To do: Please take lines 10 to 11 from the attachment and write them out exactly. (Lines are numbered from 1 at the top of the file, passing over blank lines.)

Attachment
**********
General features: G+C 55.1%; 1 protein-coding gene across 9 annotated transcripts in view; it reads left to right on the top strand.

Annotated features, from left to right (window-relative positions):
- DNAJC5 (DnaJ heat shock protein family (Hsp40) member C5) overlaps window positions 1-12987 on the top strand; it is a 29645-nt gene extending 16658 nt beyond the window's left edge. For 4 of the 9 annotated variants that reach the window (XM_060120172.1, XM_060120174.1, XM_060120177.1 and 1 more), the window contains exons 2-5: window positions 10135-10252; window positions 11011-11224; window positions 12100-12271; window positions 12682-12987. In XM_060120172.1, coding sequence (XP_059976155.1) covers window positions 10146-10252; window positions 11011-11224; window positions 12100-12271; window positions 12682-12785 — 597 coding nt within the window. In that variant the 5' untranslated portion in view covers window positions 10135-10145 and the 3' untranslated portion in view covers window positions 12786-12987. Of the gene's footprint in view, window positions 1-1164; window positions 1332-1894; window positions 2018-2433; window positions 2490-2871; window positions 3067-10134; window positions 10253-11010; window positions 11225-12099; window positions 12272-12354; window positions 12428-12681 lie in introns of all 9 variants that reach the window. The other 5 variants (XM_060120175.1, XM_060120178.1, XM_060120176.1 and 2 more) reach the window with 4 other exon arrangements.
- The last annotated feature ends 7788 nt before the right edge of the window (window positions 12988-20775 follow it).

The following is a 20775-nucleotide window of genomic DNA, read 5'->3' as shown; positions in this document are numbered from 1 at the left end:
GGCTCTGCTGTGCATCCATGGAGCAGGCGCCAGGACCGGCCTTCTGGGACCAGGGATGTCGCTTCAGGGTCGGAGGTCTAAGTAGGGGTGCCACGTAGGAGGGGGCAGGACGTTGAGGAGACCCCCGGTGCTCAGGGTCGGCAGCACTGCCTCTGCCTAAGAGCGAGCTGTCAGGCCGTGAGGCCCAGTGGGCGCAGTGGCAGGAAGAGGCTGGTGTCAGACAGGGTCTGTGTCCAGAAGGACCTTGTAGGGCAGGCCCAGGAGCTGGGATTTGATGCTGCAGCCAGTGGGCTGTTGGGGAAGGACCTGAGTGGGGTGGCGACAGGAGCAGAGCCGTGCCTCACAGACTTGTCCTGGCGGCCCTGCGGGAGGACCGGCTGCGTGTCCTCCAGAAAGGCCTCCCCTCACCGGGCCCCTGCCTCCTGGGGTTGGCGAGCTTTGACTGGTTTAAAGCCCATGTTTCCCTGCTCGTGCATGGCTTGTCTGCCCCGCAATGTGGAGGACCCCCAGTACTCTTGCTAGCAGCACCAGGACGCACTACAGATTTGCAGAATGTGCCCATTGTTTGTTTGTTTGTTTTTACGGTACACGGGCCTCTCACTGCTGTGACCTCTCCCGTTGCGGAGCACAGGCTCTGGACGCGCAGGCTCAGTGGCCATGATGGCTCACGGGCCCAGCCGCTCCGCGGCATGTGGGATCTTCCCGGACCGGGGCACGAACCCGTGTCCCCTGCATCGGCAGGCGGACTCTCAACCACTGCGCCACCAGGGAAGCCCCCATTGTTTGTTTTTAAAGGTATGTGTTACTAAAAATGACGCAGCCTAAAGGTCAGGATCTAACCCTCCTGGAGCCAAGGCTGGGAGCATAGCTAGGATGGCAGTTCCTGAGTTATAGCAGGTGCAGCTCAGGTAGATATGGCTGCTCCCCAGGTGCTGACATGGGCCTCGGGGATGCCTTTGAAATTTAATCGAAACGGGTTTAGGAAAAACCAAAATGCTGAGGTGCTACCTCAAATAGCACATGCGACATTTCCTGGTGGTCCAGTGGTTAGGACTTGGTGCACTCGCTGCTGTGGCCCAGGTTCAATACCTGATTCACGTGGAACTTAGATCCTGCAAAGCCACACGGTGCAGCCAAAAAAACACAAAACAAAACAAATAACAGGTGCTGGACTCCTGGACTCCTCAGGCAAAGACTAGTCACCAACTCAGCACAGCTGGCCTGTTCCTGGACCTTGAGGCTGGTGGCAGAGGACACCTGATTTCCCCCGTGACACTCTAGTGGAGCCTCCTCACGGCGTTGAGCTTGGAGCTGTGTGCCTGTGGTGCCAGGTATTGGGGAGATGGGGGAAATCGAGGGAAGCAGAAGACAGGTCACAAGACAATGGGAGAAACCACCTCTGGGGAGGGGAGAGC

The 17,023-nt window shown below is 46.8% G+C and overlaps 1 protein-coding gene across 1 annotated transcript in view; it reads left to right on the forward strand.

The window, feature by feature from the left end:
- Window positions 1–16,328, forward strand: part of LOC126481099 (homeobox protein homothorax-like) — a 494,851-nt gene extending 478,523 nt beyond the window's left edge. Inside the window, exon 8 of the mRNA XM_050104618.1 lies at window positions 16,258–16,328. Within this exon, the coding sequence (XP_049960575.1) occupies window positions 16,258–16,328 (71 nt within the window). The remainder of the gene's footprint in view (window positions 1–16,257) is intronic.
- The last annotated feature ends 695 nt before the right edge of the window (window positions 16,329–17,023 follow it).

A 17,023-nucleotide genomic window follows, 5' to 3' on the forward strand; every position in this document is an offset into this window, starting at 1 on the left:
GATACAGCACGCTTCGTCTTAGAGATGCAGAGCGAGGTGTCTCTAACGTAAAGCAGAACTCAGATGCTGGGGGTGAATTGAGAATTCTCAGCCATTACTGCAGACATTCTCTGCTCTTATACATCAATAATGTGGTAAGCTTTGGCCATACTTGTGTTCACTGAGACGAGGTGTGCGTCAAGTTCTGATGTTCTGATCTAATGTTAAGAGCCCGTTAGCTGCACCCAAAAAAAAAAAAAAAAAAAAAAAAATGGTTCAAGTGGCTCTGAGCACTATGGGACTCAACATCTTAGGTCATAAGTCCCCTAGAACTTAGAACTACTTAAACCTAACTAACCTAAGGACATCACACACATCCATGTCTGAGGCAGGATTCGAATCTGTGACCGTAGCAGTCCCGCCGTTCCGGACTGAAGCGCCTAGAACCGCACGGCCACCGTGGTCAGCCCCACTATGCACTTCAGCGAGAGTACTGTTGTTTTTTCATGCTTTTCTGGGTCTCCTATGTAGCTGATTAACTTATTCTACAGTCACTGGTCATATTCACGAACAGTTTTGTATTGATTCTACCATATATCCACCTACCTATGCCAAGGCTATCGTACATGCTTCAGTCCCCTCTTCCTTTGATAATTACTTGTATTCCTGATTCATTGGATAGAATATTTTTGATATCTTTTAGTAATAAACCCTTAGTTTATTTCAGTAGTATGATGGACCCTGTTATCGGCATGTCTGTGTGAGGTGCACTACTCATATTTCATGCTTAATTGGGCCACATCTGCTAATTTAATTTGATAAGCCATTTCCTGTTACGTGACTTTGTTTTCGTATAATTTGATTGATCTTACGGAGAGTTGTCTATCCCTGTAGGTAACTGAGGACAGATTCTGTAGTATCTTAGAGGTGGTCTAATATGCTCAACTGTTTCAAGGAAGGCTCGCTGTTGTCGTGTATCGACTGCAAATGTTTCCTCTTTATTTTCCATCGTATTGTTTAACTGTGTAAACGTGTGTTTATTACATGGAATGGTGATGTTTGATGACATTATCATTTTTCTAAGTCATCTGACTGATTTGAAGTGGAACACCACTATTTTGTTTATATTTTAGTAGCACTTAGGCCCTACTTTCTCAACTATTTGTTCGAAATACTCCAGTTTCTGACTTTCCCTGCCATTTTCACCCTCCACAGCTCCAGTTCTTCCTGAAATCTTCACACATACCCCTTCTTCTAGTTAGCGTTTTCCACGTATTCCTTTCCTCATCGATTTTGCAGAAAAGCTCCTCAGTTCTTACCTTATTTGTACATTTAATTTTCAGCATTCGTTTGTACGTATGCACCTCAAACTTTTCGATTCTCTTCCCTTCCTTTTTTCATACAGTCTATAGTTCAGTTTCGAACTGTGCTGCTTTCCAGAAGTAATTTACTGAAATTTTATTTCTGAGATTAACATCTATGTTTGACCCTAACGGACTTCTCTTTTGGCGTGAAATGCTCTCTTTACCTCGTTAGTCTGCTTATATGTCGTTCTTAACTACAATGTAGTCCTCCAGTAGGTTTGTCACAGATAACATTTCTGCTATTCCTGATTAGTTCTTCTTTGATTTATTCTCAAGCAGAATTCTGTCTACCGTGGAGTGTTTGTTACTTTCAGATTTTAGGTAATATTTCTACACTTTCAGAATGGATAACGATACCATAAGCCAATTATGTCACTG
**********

- The last annotated feature ends 695 nt before the right edge of the window (window positions 16,329–17,023 follow it).

A 17,023-nucleotide genomic window follows, 5' to 3' on the forward strand; every position in this document is an offset into this window, starting at 1 on the left: